The architecture of the deep learning model behind ABodyBuilder2 is an antibody-specific version of the structure module in AlphaFold-Multimer with several modifications. Residues are treated as rigid bodies, each one defined by a 3D point in space and a matrix representing its orientation. The input node features are a one-hot encoded representation of the sequence and the input edge features are relative positional encodings. At the start, all residues are set at the origin with the same orientation.

The model is composed of eight update blocks that run sequentially. At every iteration, the node features are first updated in a structurally aware way using the Invariant Point Attention layer, and then residue coordinates and orientations are updated using the Backbone Update layer. For further details on how these layers work, see the original AlphaFold2 paper21. Finally, torsion angles for each residue are predicted from node features and are then used to reconstruct an all-atom structure using hard-coded rules. Unlike AlphaFold-Multimer, all blocks have their own weights.

The main term in the loss function is the Frame Aligned Point Error (FAPE) loss, which quantifies how structurally similar the true and predicted structures are in the local reference frame of each residue. For details see ref. 21. In AlphaFold2, the FAPE loss is clamped at 10 Å focusing on correctly placing residues relative to those closest to it. Similar to AlphaFold-Multimer, a modified version of FAPE loss is used for ABodyBuilder2 in which more focus is given to correctly placing CDR residues relative to the framework. This is achieved by clamping the FAPE loss at 30 Å when it is calculated between framework and CDR residues and at 10 Å otherwise. The final loss term is a sum of the average backbone FAPE loss after every backbone update and the full atom FAPE loss from the final structure.

As is done in AlphaFold2, a structural violation term is added to the loss function. This penalises nonphysical conformations with a term for bond angles, bond distances, and clashing heavy atoms. In our models, this term was reduced by an order of magnitude with respect to AlphaFold2 as this was found to slightly improve prediction accuracy without significantly harming the physicality of the final prediction. Finally, the side-chain and backbone torsion angle loss from AlphaFold2 is also used.

Each model was trained in two stages. In the first stage, the structural violations term of the loss function was set to zero and a dropout of 10% was used. The RAdam optimiser46 was used with a cosine annealing scheduler with warm restarts every 50 epochs, learning rates between 1e-3 and 1e-4, and a weight decay of 1e-3. For the second stage, the structural violations loss is added and dropout is set to zero. RAdam is also used for this stage with a fixed learning rate of 1e-4 and weight decay of 1e-3. To aid with stability, the norm of gradients is clipped to a value of 0.1 in the second stage of training. For both stages, a batch size of 64 is used and training is stopped if there was no improvement in the validation set after 100 epochs. On average, training took around four weeks for each model on a single GPU.

Model selection

ABodyBuilder2 is composed of four deep-learning models trained independently to predict antibody structures. To select the best prediction, we align all predicted structures and choose as the final prediction the closest one to the average. This reduces the method’s sensitivity to small fluctuations in the training set. It also results in a small improvement in prediction accuracy.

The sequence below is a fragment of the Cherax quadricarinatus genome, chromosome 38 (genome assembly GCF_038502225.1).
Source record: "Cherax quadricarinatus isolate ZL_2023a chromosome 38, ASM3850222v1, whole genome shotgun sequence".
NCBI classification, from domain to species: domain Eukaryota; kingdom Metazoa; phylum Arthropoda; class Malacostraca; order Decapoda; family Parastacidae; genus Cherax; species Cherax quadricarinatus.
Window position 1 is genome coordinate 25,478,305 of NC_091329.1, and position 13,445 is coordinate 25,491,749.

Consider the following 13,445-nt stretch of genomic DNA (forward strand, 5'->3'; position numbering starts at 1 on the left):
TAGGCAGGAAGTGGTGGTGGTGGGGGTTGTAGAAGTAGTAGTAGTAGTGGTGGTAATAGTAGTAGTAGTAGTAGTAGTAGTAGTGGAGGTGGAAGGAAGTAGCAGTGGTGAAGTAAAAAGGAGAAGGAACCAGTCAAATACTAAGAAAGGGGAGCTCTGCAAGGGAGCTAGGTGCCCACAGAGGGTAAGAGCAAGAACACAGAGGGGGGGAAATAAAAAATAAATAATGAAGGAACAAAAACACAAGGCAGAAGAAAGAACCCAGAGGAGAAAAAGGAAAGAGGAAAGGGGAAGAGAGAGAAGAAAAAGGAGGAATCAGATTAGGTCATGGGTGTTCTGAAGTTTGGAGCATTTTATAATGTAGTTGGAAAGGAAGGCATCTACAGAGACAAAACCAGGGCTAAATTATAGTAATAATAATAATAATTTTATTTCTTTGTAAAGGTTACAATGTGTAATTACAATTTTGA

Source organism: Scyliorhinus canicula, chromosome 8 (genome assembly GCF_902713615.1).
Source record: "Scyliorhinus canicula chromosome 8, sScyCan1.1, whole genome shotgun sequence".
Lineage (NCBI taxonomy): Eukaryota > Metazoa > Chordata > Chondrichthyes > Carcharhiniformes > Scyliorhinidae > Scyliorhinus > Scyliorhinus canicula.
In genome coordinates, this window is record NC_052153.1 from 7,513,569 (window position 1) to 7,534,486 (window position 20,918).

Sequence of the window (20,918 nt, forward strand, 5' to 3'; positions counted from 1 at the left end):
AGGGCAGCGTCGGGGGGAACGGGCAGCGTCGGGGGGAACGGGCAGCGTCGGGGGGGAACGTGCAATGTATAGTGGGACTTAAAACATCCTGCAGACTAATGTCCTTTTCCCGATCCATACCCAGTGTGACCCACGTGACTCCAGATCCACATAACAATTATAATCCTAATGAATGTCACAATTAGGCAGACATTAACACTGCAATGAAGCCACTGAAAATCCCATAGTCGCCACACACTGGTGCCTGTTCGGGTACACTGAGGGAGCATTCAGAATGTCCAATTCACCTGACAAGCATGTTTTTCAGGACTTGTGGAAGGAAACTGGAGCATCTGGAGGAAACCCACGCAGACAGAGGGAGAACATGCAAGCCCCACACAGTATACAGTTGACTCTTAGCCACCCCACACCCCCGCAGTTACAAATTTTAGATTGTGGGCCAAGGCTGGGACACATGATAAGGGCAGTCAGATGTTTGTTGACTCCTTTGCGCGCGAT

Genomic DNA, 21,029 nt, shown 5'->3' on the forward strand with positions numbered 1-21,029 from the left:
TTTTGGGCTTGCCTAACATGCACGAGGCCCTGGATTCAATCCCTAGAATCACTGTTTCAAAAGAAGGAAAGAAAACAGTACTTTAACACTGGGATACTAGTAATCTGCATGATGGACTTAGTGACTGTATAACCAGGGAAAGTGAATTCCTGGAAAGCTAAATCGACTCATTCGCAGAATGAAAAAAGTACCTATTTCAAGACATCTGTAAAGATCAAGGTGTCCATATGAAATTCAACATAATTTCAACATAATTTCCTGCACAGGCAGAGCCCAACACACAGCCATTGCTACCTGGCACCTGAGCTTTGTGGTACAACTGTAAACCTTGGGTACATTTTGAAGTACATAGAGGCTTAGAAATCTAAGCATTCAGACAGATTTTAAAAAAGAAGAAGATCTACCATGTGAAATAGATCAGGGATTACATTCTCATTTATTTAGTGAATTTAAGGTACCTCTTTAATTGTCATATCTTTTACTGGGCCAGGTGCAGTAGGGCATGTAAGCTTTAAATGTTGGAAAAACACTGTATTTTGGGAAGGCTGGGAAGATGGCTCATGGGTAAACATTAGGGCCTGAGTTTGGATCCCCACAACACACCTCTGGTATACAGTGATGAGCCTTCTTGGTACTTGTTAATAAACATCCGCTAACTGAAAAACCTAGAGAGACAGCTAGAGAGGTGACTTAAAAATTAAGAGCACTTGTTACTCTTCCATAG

Structural refinement

Although the models are encouraged to predict physically plausible structures during training, they will occasionally produce structures with steric clashes, incorrect peptide bond lengths, or cis-peptide bonds. A restrained energy minimisation procedure with OpenMM is used to resolve these issues. The AMBER14 protein force field47 with an added harmonic force term to keep the heavy atoms of the backbone close to their original positions is used. In the rare case when two side chain atoms are predicted by the model to be within 0.2 Å of each other, the clashing side chains are deleted and remodelled using pdbfixer41. AMBER14 does not explicitly consider chirality, so when the predicted structure contains peptide bonds in the cis configuration, an additional force is added to flip their torsion angles into the trans configuration.

By design, the ABodyBuilder2 deep learning model will always generate amino acids in their L-stereoisomeric form. However, it was found that during energy minimisation residues are occasionally flipped into their D-stereoisomer. To fix this, a method similar to that in ref. 48 is used. First, the chirality at the carbon alpha centre of each D-stereoisomeric residue is fixed by flipping the hydrogen atom. The structure is then relaxed keeping the flipped hydrogen atoms in place before a final minimisation.

Benchmarked methods

We compared ABodyBuilder2 to five other methods: AlphaFold-Multimer, EquiFold, IgFold, the original version of ABodyBuilder and ABlooper. AlphaFold-Multimer was run using the freely available version of code22. It was run using the weights from version 2.2 and without the use of templates. The effect of templates on antibody structure prediction is shown in Supplementary Table 3. This generated 25 structures per antibody out of which the top-ranked was selected for the benchmark. The public version of their respective code bases (as of December 15th) was used to generate EquiFold31 and IgFold25 models. As in their paper, Rosetta42 is used to minimise IgFold models. The original version of ABodyBuilder32 was run by using the SAbBox Singularity container (—academic-use/1) from July 2022 excluding all templates with a sequence identity of 99% or higher. ABlooper33 (version 1.1.2) was run to remodel the CDR loops from the ABodyBuilder predictions. Structures generated by all methods were numbered using ANARCI49.

Reporting summary

Further information on research design is available in the Nature Portfolio Reporting Summary linked to this article.